judicial review application shown by graphic of someone holding clicpboard with paper on it stating application

Aggressive Auto Towing Ltd v City of Abbotsford, 2018 BCSC 1433

For a number of years, both Jack’s Towing (2010) Ltd (“Jack’s”) and Aggressive Auto Towing Ltd (“Aggressive Auto”) had held contracts for supplying towing and vehicle storage to the City of Abbotsford (the “City”).

On February 12, 2016, as the contract with Jack’s Towing was coming to an end, the City issued a Request for Proposals for the period of May 1, 2016 to April 30, 2021. Proposals were only received from Aggressive Auto and Jack’s Towing, with Jack’s Towing receiving the highest score.

Following that decision, the Purchasing Manager became concerned that some of the wording in the RFP lacked clarity about what land was permitted to be used for the towing facility, and that various City departments had shifted their priorities with regard to the contract. Thus the process was cancelled, and a second RFP was issued on November 15, 2016.

Once again, only Aggressive Auto and Jack’s submitted bids, and once again the City’s evaluation process determined that Jack’s bid was superior and had, in fact, ranked ahead of Aggressive Auto’s in every category. A contract between Jack’s Towing and the City was entered into on January 14, 2017.

On June 23, 2017, Aggressive Auto filed an application for judicial review seeking, among other things, full disclosure of both RFP evaluation processes, an order quashing the award of contract to Jack’s Towing, and an order awarding the second RFP to Aggressive Auto.

Aggressive Auto raised a number of arguments in support of its application:

  1. The difference in the two proposals’ revenue projections was ‘nominal’;
  2. Aggressive Auto ‘clearly’ had better facilities and equipment;
  3. The Purchasing Manager’s husband’s cousin was alleged to be the president and sole director of another towing competitor, Columbia Towing Ltd (“Columbia”);
  4. Columbia sold a truck to Jack’s Towing in order to boost its list of equipment for the second proposal; and
  5. The evaluation process lacked transparency and was conducted without due process.

There was a tremendous amount of material filed by Jack’s Towing and by the City in response to the application by Aggressive Auto – one affidavit alone amounted to 352 pages including exhibits. Aggressive Auto also filed a Freedom of Information request to the City for release of documentation relating to the RFP. Some, but not all, documents were released pursuant to the decision of the Privacy Commissioner.

In the particular application considered in this decision, Aggressive Auto sought to have its application heard by trial – to have the judicial review application converted to a trial – or alternatively for an order for full disclosure. Aggressive Auto also wanted pretrial examinations of some witnesses.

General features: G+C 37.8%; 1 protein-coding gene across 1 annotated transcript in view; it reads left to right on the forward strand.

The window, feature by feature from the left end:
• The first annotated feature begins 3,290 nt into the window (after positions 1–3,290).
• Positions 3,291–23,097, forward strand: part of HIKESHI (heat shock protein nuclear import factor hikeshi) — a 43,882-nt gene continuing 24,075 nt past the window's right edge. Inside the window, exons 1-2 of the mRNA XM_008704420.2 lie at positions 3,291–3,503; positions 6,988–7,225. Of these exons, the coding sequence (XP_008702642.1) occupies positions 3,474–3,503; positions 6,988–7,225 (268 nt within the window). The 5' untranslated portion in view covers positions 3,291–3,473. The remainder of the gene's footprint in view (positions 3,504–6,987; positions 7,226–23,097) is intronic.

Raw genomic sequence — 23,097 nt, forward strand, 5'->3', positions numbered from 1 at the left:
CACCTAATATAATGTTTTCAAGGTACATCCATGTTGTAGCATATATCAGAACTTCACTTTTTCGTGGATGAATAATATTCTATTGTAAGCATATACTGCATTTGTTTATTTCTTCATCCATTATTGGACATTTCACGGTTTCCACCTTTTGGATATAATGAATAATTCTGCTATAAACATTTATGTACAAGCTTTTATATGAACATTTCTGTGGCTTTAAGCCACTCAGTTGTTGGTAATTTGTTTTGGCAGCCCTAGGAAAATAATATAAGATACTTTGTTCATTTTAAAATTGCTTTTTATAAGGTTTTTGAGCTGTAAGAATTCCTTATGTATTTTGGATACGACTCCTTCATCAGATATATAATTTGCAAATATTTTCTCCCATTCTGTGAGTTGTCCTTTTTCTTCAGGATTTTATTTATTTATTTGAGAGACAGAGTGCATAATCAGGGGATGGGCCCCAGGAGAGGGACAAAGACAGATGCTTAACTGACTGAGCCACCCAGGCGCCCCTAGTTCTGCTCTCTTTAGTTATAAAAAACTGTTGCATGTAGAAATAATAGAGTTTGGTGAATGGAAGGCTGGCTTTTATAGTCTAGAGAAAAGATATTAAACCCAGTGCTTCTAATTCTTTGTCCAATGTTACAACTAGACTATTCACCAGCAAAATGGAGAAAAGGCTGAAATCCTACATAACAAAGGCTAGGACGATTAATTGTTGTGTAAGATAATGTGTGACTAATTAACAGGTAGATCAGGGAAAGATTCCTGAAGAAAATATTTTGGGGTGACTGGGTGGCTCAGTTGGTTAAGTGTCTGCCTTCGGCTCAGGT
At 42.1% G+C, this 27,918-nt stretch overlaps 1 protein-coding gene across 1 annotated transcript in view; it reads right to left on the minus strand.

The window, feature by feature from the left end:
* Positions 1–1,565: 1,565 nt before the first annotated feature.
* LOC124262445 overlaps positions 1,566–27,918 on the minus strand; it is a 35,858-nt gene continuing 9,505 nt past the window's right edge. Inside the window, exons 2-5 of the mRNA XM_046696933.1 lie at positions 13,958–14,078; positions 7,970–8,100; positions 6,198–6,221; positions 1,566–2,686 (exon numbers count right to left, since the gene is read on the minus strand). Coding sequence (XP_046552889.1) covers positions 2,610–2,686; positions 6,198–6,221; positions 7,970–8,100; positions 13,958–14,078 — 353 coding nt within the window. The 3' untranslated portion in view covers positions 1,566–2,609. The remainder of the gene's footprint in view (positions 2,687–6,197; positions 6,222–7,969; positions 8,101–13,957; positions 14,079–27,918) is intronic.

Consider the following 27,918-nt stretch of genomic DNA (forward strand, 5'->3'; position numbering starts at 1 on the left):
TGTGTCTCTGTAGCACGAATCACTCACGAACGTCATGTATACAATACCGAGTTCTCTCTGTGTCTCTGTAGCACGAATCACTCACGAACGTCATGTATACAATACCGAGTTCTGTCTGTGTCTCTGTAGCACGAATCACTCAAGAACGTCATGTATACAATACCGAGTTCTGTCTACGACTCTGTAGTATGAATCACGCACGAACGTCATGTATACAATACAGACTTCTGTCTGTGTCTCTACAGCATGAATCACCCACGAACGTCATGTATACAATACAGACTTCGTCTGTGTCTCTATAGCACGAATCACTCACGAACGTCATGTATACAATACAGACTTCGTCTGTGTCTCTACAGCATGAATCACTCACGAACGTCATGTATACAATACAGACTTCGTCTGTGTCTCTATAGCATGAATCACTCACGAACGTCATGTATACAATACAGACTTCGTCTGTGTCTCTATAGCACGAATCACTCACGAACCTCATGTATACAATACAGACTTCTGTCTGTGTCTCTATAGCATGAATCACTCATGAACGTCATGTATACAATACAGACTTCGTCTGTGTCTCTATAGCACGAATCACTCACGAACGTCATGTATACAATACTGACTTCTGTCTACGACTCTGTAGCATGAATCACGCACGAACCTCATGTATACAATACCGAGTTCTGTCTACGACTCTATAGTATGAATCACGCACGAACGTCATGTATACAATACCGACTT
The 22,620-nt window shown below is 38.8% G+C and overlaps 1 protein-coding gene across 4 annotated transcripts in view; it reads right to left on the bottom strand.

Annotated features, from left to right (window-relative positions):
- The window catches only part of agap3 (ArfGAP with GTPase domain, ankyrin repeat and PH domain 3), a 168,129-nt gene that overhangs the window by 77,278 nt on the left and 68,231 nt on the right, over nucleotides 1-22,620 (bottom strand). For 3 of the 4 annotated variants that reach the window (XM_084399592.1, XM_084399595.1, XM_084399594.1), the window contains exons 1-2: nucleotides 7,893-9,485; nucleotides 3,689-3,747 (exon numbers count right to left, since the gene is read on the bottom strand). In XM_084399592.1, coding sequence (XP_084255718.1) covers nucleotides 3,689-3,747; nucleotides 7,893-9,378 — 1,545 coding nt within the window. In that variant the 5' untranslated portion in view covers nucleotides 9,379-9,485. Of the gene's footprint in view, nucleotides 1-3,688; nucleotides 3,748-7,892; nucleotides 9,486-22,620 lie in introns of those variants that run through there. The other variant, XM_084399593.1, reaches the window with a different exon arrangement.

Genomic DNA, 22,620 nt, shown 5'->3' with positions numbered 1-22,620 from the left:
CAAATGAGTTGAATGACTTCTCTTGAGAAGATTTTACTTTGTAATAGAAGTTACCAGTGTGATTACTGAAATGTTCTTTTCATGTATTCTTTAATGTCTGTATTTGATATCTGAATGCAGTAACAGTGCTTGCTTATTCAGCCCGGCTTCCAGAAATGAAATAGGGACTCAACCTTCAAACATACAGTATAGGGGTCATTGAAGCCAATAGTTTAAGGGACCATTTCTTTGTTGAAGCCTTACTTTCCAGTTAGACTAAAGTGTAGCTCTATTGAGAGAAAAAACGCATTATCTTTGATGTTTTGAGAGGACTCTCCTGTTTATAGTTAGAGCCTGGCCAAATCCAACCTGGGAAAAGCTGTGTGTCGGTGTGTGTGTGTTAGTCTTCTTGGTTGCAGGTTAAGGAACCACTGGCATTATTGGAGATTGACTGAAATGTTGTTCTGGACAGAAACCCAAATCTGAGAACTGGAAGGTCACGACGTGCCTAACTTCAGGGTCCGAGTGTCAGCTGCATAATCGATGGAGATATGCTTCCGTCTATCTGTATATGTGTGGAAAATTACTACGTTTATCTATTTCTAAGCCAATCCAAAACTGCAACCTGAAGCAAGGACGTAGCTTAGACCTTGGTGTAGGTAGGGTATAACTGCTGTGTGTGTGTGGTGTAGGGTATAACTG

The Supreme Court Civil Rules give the court power to convert a judicial review application to an action and move it to be heard for trial (Rule 22-1(7)). When the court decides whether to do this, they consider whether there is a genuine triable issue that cannot be resolved on the documentary evidence and record alone. Another way to frame this issue is to consider whether it is contrary to the interests of justice to allow the petition for judicial review to proceed in a summary matter rather than going to trial.

Here the judge considered that there are volumes of documentary material, disputed questions of fact, and potential credibility issues. However, facts in dispute do not by themselves justify the expense of a trial if lesser measures would be sufficient, including cross-examination, which Aggressive Auto had not sought to do with this application. Further, the court noted that Aggressive Auto did not seek a review of the decision of the Privacy Commissioner, which could potentially have resulted in more disclosure.

Should this matter go to trial? You Be the Judge!

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The judge held that in this case, a fair hearing could be given on the record without needing the expense of a full trial, discoveries, and document disclosure. Aggressive Auto had not sought to cross-examine witnesses nor to obtain a review of the decision of the Privacy Commissioner and had failed to point to any specific facts in dispute other than the main issue of whether the contract should have been awarded to Jack’s. As a result, the judge ruled that Aggressive Auto had not made out a case at all, and ordering further documentation would amount to a “fishing expedition.” Aggressive Auto’s application to have their application converted to a trial and to obtain full disclosure was denied, and its judicial review application failed.

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